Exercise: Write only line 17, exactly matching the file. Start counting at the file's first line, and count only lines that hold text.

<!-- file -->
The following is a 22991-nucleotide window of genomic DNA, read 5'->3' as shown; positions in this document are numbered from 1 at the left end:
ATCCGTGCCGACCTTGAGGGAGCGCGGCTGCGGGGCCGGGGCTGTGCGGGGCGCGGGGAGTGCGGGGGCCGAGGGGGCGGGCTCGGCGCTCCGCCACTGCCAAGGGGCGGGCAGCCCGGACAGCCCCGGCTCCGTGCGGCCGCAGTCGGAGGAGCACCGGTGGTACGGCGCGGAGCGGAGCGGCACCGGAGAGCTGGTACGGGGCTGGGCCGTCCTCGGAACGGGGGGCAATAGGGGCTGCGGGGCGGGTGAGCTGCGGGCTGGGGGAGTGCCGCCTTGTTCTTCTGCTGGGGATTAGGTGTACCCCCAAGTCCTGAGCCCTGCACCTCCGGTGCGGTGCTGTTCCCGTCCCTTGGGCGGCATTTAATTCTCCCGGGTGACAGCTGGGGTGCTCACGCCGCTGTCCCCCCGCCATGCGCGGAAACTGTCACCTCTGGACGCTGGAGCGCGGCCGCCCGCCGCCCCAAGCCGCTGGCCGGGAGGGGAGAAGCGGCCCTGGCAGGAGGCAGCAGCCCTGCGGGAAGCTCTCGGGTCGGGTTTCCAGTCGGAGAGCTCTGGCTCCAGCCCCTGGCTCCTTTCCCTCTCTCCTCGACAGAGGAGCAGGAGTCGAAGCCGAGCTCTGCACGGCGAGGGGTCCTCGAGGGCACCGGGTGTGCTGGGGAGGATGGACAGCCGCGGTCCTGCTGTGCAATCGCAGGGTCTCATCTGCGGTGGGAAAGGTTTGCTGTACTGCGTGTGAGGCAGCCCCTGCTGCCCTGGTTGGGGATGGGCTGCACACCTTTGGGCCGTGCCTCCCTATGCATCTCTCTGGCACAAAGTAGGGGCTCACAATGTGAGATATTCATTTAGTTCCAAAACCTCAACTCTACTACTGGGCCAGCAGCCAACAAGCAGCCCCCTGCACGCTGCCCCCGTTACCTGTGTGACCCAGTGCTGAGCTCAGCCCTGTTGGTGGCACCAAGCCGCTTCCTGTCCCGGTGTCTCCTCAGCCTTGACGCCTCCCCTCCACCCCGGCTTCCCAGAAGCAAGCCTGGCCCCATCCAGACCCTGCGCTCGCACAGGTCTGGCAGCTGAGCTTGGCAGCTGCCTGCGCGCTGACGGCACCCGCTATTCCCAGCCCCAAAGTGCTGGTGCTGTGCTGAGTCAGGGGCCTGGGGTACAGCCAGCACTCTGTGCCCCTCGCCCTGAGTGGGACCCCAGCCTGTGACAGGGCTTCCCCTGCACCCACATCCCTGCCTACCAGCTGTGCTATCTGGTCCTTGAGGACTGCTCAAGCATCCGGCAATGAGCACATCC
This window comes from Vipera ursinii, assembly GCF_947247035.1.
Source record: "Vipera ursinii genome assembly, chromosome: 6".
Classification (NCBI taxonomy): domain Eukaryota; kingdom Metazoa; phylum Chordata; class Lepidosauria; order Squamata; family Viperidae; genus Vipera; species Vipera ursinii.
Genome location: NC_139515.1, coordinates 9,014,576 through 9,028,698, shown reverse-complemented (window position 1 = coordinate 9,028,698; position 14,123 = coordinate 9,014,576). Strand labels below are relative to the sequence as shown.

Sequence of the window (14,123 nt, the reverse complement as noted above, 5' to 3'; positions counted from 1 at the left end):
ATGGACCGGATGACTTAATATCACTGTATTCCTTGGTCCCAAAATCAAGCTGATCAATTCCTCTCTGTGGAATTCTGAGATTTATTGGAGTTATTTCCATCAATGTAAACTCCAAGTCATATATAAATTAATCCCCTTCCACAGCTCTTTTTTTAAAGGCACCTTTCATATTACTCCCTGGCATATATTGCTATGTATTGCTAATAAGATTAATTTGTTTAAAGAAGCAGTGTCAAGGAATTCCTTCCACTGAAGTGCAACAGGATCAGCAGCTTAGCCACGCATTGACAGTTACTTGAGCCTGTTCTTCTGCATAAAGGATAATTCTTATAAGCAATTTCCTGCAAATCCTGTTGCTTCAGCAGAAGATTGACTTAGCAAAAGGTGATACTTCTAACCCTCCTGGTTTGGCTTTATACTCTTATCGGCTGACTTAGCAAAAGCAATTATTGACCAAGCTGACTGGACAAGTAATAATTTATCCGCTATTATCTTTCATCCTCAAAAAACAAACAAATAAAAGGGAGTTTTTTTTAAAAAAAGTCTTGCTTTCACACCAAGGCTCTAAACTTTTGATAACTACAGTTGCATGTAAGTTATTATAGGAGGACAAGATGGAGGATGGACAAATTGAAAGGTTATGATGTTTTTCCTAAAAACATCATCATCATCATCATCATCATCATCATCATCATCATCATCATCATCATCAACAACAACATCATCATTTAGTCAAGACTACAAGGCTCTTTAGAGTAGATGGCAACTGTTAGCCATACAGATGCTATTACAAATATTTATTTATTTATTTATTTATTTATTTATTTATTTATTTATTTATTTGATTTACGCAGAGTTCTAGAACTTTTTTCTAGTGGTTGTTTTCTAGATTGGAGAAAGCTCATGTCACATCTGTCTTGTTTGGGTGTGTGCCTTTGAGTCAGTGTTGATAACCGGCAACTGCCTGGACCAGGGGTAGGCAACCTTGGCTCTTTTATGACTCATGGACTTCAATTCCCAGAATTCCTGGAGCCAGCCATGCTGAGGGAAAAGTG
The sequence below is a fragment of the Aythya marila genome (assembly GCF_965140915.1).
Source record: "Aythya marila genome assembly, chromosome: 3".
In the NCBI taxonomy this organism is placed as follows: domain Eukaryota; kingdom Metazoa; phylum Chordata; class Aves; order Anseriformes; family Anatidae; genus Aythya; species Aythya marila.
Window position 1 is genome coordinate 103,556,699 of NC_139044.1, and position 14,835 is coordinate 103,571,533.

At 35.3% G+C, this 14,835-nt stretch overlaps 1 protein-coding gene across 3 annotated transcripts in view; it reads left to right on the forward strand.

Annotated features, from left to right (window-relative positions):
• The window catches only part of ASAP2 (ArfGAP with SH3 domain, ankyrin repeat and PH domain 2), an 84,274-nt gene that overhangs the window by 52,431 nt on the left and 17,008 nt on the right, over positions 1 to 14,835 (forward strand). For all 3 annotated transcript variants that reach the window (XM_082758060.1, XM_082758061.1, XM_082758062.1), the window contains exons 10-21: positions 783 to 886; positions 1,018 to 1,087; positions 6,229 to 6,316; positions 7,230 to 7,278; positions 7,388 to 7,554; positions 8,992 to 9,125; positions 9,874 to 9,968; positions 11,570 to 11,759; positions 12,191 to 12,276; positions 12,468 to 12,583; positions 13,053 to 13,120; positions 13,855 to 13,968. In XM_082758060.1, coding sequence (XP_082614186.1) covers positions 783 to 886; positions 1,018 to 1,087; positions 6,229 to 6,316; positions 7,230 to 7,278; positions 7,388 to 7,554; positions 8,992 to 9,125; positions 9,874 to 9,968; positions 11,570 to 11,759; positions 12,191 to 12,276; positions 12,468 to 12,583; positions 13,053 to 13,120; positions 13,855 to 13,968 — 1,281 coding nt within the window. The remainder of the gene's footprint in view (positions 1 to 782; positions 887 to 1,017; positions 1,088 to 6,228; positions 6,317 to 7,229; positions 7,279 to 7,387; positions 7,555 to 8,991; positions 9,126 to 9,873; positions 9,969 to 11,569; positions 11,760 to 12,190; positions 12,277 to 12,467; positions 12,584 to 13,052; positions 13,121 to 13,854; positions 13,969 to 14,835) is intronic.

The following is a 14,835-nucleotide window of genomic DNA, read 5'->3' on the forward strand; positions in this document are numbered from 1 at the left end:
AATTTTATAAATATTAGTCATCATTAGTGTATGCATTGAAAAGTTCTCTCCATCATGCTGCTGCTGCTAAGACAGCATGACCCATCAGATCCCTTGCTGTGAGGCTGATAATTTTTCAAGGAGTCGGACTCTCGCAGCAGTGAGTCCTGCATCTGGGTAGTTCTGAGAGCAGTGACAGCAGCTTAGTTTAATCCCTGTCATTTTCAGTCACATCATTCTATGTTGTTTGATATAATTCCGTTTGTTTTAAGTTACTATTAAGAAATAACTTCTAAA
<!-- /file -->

AATTTTATAAATATTAGTCATCATTAGTGTATGCATTGAAAAGTTCTCTCCATCATGCTGCTGCTGCTAAGACAGCATGACCCATCAGATCCCTTGCTGTGAGGCTGATAATTTTTCAAGGAGTCGGACTCTCGCAGCAGTGAGTCCTGCATCTGGGTAGTTCTGAGAGCAGTGACAGCAGCTTAGTTTAATCCCTGTCATTTTCAGTCACATCATTCTATGTTGTTTGATATAATTCCGTTTGTTTTAAGTTACTATTAAGAAATAACTTCTAAA